12. Similar direct and indirect costs can be expected to arise from many of the as yet un-assessed positive feedback processes and impacts arising from climate change.
13. Climate change will also impose forward financial costs on the Australian economy. These includes opportunity costs to farmers from changes in land management regulations imposed in response to climate shifts as well as forward liabilities to taxpayers. For example:
a. Now that Australia has agreed to ratify the Kyoto protocol we will be obliged to meet our 108% of 1990 CO2 emissions target by 2012.
b. While ‘accounting’ measures from banning land clearing by farmers has enabled Australia to ‘meet this target’ to date, such ‘credits’ are a one off ‘savings’.
c. They are not adequate to offset ongoing liabilities from the 37% increase in Australia’s urban and industrial CO2 emissions post 1994 induced in part by the complacency fostered by such ‘accounting’ responses to climate obligations.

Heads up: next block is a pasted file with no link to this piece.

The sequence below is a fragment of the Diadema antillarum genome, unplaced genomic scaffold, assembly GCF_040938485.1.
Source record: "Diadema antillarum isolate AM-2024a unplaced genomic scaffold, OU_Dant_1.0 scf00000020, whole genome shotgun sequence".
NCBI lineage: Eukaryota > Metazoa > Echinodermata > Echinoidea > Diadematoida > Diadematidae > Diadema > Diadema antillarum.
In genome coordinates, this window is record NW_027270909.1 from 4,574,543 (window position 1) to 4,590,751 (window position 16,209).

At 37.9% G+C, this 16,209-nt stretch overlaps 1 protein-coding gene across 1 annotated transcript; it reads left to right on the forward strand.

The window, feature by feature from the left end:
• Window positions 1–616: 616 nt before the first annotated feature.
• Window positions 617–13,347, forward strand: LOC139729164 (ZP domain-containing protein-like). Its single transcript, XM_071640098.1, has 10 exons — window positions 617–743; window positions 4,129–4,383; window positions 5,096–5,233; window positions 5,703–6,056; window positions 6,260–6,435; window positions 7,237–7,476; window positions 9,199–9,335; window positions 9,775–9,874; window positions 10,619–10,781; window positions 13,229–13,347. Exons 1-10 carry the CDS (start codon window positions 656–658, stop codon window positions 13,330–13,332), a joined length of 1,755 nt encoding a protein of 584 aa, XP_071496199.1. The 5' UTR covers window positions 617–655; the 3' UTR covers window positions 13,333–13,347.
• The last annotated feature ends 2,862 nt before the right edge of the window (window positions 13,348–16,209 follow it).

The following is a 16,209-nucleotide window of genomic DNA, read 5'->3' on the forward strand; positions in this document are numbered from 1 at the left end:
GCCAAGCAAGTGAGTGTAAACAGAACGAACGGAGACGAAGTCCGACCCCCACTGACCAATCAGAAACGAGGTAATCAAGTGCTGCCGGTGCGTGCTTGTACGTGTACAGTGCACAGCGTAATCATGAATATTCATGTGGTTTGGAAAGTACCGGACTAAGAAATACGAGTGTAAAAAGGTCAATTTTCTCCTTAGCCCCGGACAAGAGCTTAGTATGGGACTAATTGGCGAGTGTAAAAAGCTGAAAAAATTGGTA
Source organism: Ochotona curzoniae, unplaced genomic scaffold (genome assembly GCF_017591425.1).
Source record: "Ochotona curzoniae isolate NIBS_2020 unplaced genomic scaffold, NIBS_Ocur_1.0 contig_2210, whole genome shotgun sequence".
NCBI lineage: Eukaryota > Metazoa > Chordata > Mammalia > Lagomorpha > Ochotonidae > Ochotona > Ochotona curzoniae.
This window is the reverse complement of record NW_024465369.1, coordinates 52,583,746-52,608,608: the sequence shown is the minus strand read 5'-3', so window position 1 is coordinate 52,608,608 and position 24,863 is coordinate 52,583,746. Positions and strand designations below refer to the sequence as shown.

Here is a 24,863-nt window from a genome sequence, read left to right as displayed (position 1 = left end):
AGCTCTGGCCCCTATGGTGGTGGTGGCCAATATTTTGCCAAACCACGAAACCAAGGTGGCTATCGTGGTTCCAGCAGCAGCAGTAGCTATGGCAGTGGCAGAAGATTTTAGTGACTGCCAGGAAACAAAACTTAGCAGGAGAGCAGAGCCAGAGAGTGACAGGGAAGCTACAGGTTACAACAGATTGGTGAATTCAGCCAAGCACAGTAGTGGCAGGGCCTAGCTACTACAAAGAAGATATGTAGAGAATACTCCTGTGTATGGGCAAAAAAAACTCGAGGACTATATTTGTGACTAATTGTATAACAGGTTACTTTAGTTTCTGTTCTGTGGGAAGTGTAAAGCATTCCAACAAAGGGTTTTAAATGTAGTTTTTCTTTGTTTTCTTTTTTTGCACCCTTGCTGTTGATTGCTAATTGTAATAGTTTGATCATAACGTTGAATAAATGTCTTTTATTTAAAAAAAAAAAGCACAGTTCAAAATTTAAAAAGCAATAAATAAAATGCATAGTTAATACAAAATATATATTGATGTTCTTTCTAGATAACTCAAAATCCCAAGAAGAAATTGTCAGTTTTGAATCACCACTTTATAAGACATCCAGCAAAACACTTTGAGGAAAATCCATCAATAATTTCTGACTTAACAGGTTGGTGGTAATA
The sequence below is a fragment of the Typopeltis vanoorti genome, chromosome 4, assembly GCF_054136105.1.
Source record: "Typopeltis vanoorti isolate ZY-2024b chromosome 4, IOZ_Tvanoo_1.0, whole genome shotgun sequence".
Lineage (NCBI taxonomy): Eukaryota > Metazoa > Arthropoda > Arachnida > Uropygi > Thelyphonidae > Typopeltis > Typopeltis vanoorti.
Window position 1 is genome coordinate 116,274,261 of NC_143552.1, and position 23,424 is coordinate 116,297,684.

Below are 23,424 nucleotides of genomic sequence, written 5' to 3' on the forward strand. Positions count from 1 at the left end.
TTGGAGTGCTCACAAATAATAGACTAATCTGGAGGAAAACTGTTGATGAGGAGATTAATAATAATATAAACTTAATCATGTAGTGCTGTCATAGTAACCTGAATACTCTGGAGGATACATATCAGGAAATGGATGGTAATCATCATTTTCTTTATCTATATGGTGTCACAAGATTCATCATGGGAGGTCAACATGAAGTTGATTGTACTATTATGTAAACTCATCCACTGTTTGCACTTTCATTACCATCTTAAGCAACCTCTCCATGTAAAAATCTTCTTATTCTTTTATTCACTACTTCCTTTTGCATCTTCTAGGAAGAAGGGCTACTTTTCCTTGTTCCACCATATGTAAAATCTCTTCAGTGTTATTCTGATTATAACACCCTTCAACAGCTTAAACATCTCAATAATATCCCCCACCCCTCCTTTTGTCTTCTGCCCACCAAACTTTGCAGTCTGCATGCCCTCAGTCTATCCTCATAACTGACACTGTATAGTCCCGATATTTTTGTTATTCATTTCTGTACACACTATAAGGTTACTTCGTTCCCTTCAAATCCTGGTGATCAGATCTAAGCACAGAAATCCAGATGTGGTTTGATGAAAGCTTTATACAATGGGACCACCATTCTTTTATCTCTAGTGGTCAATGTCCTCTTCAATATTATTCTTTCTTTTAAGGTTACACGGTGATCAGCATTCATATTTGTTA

d. As such Australia may have to buy external carbon credits to cover future excess emissions at premium global market prices currently some $27 /tCO2 or $100/t of C.
e. These forward liabilities they are likely to impose major budgetary and economic costs on Australia by 2012 and beyond, particularly in a global recession, unless new carbon savings can be identified, primarily from the agricultural sector, to offset them.

13 Consequently climate change will increasingly, impose much higher direct and indirect costs on Australian agriculture, our natural capital, sustainability, economy and through that the welfare of the Australian community and future than widely realised.